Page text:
First, what is the book about?
It examines and analyses the 89-day Canadian experience in the 1916 Somme campaign at a tactical and operational level. Its focus is on how the Canadians fought the actions and why they battled in the manner they did.
Why yet another book on the Somme?
The scale of the Somme campaign reduces even the longest single volume accounts’ coverage of engagements to only the broadest details. Other than works on the first day of the Somme, division, or contingent histories, it is difficult to find detailed battle descriptions. Focusing on a single corps brings a perspective on aspects of the campaign that are washed out in the general narratives. This allows a finer grain examination of important topics, such as operations, tactics, and command and control down to the battalion level. What’s more, the period the Canadians served in also receives less coverage in the campaign accounts. It witnessed a set of significant changes in operations as both sides adjusted their tactics in response to the others approaches and increased resources. This generated a dynamic of change further affected by a dramatic deterioration in the weather. Increasingly, logistical issues caused by rain and the enormous number of shells shaped the engagements – all of which this book explores.
Is this of interest only for Canadians?
No, because it explores multiple topics mentioned above that are rarely covered in previous books on the Somme that transcend a narrow national focus. These issues should interest most First World War readers.
What are the main themes of the book?
There are six key themes that weave through the narrative.
1) The Somme represents the nadir of command influence in the First World War. It was almost impossible for commanders in the rear to control operations once commenced.
2) The complexity and limitations of the technology, tactics, logistics, and weapons all decisively affected the course of the campaign.
3) Artillery was the dominant force on the battlefield and played the paramount role in determining success or failure. While it could not guarantee victory, its failure made success most unlikely.
4) The staggering casualty rates units suffered in battle. Based on a detailed analysis of every Canadian battalion attack on the Somme, on average, one out of every two other ranks and three out of four battalion officers in an attack were casualties. Further, more than half of those who died are still missing or unidentified.
5) Owing to this loss rate and the inadequate quantity and quality of replacements, Canadian formations progressively became less combat effective and proficient as the campaign lasted.
6) What will appear again and again was the indomitable courage, tenacity, and fortitude of the Canadian soldier. Whatever shortcomings emerged from the campaign, they were not their fault.
What is the campaign’s importance?
Lasting almost three months and resulting in 24,029 casualties, the Somme was the second longest and costliest campaign of the Canadian Expeditionary Force. The Somme led to sweeping changes to the way the Canadian Corps fought its next major battle at Vimy Ridge. It also contributed to the re-organisation of Canadian forces overseas, their training, and administration. The strains of the campaign, in addition, added to the complaints that helped trigger the overthrow of the much-maligned Minister of Militia, Sam Hughes. The triumphs of 1917 and 1918 were built on the foundation of the experiences on the Somme.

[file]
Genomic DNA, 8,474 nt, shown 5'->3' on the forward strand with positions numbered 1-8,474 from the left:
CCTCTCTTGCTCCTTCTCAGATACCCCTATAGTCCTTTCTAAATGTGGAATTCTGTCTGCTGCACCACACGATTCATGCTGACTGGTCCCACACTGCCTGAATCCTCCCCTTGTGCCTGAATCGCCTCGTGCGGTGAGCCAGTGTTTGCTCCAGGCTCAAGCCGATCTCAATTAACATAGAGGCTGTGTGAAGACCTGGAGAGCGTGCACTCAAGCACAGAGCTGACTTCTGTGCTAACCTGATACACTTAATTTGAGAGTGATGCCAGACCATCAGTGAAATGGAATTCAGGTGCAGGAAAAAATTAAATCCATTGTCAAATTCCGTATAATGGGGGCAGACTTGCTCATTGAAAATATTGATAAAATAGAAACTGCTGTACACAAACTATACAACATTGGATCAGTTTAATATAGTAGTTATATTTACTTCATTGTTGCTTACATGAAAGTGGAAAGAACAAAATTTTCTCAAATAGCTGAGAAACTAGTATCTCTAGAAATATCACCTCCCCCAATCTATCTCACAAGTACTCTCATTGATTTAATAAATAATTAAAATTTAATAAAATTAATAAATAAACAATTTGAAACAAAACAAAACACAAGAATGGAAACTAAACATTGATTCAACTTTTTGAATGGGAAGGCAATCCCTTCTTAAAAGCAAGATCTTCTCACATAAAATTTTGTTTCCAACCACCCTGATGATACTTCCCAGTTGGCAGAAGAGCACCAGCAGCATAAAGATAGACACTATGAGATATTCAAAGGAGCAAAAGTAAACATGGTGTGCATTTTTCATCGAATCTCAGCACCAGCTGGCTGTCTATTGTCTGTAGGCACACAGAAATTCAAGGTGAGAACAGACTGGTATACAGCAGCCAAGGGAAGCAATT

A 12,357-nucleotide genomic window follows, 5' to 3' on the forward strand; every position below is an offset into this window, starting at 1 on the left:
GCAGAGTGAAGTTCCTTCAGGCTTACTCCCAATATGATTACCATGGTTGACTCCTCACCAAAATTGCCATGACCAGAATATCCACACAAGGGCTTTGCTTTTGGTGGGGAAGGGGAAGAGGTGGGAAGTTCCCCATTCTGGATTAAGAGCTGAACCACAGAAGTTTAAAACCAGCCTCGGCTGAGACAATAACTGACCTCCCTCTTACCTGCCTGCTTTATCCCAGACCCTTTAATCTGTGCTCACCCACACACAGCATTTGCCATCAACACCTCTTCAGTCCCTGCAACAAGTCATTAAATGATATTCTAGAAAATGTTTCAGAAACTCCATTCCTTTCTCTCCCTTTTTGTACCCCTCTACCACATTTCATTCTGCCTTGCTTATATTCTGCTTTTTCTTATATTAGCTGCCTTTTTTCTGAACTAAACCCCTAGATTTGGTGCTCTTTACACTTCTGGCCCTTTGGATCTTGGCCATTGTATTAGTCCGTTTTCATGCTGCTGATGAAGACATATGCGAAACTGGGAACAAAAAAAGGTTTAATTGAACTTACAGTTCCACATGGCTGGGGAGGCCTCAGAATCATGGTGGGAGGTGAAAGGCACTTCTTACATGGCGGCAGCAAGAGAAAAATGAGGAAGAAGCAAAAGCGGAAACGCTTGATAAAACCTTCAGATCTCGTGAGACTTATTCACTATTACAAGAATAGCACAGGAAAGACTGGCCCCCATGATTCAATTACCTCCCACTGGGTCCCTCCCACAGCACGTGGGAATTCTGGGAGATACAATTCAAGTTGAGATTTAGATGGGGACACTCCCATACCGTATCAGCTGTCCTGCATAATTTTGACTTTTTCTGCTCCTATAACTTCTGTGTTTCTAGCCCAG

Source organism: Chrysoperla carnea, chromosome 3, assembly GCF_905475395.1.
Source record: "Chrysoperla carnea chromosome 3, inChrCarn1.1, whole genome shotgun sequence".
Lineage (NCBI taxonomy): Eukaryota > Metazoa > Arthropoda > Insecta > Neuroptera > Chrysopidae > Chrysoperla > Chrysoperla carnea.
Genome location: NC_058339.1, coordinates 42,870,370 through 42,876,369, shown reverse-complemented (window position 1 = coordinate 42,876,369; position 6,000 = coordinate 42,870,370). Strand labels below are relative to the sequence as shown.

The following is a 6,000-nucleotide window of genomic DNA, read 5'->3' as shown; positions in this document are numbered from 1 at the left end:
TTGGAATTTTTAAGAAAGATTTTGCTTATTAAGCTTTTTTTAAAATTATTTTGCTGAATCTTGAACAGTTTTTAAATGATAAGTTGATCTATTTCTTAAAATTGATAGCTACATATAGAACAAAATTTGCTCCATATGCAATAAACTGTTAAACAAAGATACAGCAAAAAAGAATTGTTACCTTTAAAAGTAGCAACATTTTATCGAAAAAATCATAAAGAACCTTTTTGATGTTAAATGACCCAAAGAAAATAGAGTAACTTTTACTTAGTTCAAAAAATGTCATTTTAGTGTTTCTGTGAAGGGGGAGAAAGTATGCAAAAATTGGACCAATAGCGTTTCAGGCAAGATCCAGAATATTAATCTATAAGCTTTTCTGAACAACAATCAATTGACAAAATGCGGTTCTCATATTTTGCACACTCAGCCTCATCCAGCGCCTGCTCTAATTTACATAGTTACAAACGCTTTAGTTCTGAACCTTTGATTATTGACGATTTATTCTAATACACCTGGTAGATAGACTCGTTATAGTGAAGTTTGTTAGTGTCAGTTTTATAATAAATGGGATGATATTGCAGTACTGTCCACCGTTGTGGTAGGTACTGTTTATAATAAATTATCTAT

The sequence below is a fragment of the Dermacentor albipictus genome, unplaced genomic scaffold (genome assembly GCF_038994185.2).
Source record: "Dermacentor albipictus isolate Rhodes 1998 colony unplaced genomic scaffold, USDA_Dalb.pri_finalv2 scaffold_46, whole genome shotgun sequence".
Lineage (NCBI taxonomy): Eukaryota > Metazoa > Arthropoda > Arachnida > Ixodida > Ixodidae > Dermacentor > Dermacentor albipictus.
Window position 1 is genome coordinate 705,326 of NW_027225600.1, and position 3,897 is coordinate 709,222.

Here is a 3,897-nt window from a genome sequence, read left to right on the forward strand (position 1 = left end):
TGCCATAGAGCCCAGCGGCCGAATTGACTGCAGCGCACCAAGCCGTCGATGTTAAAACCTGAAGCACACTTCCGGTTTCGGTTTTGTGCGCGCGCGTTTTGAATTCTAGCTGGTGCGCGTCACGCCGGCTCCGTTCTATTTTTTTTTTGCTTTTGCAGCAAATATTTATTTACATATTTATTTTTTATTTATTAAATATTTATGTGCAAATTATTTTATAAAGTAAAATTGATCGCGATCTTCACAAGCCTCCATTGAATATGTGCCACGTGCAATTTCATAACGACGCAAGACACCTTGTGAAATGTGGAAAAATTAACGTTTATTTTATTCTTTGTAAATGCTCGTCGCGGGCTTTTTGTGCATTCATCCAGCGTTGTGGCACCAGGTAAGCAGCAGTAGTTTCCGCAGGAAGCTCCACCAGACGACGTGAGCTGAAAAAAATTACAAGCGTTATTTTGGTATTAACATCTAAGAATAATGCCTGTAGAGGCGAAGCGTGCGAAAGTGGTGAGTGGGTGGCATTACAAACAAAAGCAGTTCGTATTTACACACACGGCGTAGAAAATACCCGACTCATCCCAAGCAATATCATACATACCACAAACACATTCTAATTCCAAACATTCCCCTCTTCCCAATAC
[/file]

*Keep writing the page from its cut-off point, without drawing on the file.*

Why call it a neglected campaign?
The Somme campaign is a topic of great interest in the Commonwealth countries outside Canada, with at least 40 books released in the last 10 years. This includes five campaign accounts focused on the Australian, one on the New Zealand, and one on the South African experience. In contrast, despite its importance, there are only three books – a VC winner’s biography, a guide book, and a teacher’s guide to the last day of the Somme – on the Canadian campaign, and none of these are in-depth. Conversely, there are five works on the Newfoundland Regiment, and Newfoundland was not part of Canada then. Histories of the Canadian Corps and accounts of the whole Somme campaign only briefly cover it. This book fills this gap.
What sources did you use for the book?
I based the book on the war diaries, maps, battle narratives, operational orders, training memoranda and other content produced during and shortly after the campaign in archives in Canada and Britain. Additionally, I integrated the latest scholarship from Canada, United Kingdom, New Zealand and Australia on the campaign. Also, utilised were regimental histories, which can provide a telling insight into how the formation wanted their unit viewed. A critical resource was the battlefield itself, as I explored all the terrain on which the Canadians fought on the Somme. It is difficult to understand the problems in taking Regina Trench until seeing how a small fold in the terrain hides it from ground observation. Walking the battlefield vividly highlights the problems and reasons for decisions you cannot glean from a map or reading war diaries.
Finally, why did you decide to write about the Somme?
Unlike many Somme authors, I have no familial connection to it. My interest, instead, developed during research on my first book entitled The Embattled General on the controversial Canadian general Sir Richard Turner. The meagre amount of published material on the Canadian experience on the Somme despite its importance perplexed me. It was apparent that, while historians recognised how key it was in reshaping the Canadian Corps for Vimy Ridge, there was little outside the standard corps treatments on the campaign itself. I wanted to know more about it and thought it deserved more attention.
The Canadians on the Somme, 1916. The Neglected Campaign by William F. Stewart is available to pre-order from Helion & Company Ltd here.